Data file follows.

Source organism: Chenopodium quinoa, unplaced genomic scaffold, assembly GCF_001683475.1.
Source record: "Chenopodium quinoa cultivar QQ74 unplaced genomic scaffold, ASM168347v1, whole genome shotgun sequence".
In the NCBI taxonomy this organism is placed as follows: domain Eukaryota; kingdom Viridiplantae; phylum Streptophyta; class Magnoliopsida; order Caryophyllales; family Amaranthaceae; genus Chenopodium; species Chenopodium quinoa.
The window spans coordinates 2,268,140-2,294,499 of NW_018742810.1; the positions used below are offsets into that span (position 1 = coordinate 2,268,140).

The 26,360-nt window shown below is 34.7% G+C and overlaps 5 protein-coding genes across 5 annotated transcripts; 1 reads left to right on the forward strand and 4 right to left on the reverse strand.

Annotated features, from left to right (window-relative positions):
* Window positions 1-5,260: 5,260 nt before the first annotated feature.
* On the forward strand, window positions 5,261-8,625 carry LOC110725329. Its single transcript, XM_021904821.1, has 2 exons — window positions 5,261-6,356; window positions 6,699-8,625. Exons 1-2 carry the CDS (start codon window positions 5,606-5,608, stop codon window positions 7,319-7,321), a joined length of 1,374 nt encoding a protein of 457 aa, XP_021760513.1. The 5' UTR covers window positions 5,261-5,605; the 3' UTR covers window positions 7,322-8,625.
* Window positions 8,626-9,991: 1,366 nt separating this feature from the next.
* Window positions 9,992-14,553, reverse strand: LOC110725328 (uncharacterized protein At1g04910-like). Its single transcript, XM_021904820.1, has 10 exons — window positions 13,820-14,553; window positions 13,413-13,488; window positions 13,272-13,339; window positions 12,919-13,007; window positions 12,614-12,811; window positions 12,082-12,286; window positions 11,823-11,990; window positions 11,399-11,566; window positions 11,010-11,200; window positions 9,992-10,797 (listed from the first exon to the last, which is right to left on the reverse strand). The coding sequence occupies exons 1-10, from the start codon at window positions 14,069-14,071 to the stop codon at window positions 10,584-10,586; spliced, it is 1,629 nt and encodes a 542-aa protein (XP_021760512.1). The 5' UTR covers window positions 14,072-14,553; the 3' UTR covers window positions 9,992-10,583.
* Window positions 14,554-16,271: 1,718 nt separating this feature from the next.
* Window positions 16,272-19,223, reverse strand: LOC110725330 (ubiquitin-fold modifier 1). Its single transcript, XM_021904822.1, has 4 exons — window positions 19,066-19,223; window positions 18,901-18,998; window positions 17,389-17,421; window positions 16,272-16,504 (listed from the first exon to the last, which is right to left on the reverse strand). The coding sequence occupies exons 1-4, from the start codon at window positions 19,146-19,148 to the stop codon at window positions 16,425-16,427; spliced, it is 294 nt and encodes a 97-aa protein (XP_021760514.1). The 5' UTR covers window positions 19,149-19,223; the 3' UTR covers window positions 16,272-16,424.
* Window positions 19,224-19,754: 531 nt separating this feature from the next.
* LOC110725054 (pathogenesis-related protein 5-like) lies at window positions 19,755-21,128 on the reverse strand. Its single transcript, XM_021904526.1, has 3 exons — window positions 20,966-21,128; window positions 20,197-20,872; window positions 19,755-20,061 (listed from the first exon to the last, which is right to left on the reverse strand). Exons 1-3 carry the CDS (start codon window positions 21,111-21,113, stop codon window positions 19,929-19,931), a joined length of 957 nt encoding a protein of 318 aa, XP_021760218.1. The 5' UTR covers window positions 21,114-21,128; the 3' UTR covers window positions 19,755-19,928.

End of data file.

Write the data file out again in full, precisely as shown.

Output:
Source organism: Chenopodium quinoa, unplaced genomic scaffold, assembly GCF_001683475.1.
Source record: "Chenopodium quinoa cultivar QQ74 unplaced genomic scaffold, ASM168347v1, whole genome shotgun sequence".
In the NCBI taxonomy this organism is placed as follows: domain Eukaryota; kingdom Viridiplantae; phylum Streptophyta; class Magnoliopsida; order Caryophyllales; family Amaranthaceae; genus Chenopodium; species Chenopodium quinoa.
The window spans coordinates 2,268,140-2,294,499 of NW_018742810.1; the positions used below are offsets into that span (position 1 = coordinate 2,268,140).

The 26,360-nt window shown below is 34.7% G+C and overlaps 5 protein-coding genes across 5 annotated transcripts; 1 reads left to right on the forward strand and 4 right to left on the reverse strand.

Annotated features, from left to right (window-relative positions):
* Window positions 1-5,260: 5,260 nt before the first annotated feature.
* On the forward strand, window positions 5,261-8,625 carry LOC110725329. Its single transcript, XM_021904821.1, has 2 exons — window positions 5,261-6,356; window positions 6,699-8,625. Exons 1-2 carry the CDS (start codon window positions 5,606-5,608, stop codon window positions 7,319-7,321), a joined length of 1,374 nt encoding a protein of 457 aa, XP_021760513.1. The 5' UTR covers window positions 5,261-5,605; the 3' UTR covers window positions 7,322-8,625.
* Window positions 8,626-9,991: 1,366 nt separating this feature from the next.
* Window positions 9,992-14,553, reverse strand: LOC110725328 (uncharacterized protein At1g04910-like). Its single transcript, XM_021904820.1, has 10 exons — window positions 13,820-14,553; window positions 13,413-13,488; window positions 13,272-13,339; window positions 12,919-13,007; window positions 12,614-12,811; window positions 12,082-12,286; window positions 11,823-11,990; window positions 11,399-11,566; window positions 11,010-11,200; window positions 9,992-10,797 (listed from the first exon to the last, which is right to left on the reverse strand). The coding sequence occupies exons 1-10, from the start codon at window positions 14,069-14,071 to the stop codon at window positions 10,584-10,586; spliced, it is 1,629 nt and encodes a 542-aa protein (XP_021760512.1). The 5' UTR covers window positions 14,072-14,553; the 3' UTR covers window positions 9,992-10,583.
* Window positions 14,554-16,271: 1,718 nt separating this feature from the next.
* Window positions 16,272-19,223, reverse strand: LOC110725330 (ubiquitin-fold modifier 1). Its single transcript, XM_021904822.1, has 4 exons — window positions 19,066-19,223; window positions 18,901-18,998; window positions 17,389-17,421; window positions 16,272-16,504 (listed from the first exon to the last, which is right to left on the reverse strand). The coding sequence occupies exons 1-4, from the start codon at window positions 19,146-19,148 to the stop codon at window positions 16,425-16,427; spliced, it is 294 nt and encodes a 97-aa protein (XP_021760514.1). The 5' UTR covers window positions 19,149-19,223; the 3' UTR covers window positions 16,272-16,424.
* Window positions 19,224-19,754: 531 nt separating this feature from the next.
* LOC110725054 (pathogenesis-related protein 5-like) lies at window positions 19,755-21,128 on the reverse strand. Its single transcript, XM_021904526.1, has 3 exons — window positions 20,966-21,128; window positions 20,197-20,872; window positions 19,755-20,061 (listed from the first exon to the last, which is right to left on the reverse strand). Exons 1-3 carry the CDS (start codon window positions 21,111-21,113, stop codon window positions 19,929-19,931), a joined length of 957 nt encoding a protein of 318 aa, XP_021760218.1. The 5' UTR covers window positions 21,114-21,128; the 3' UTR covers window positions 19,755-19,928.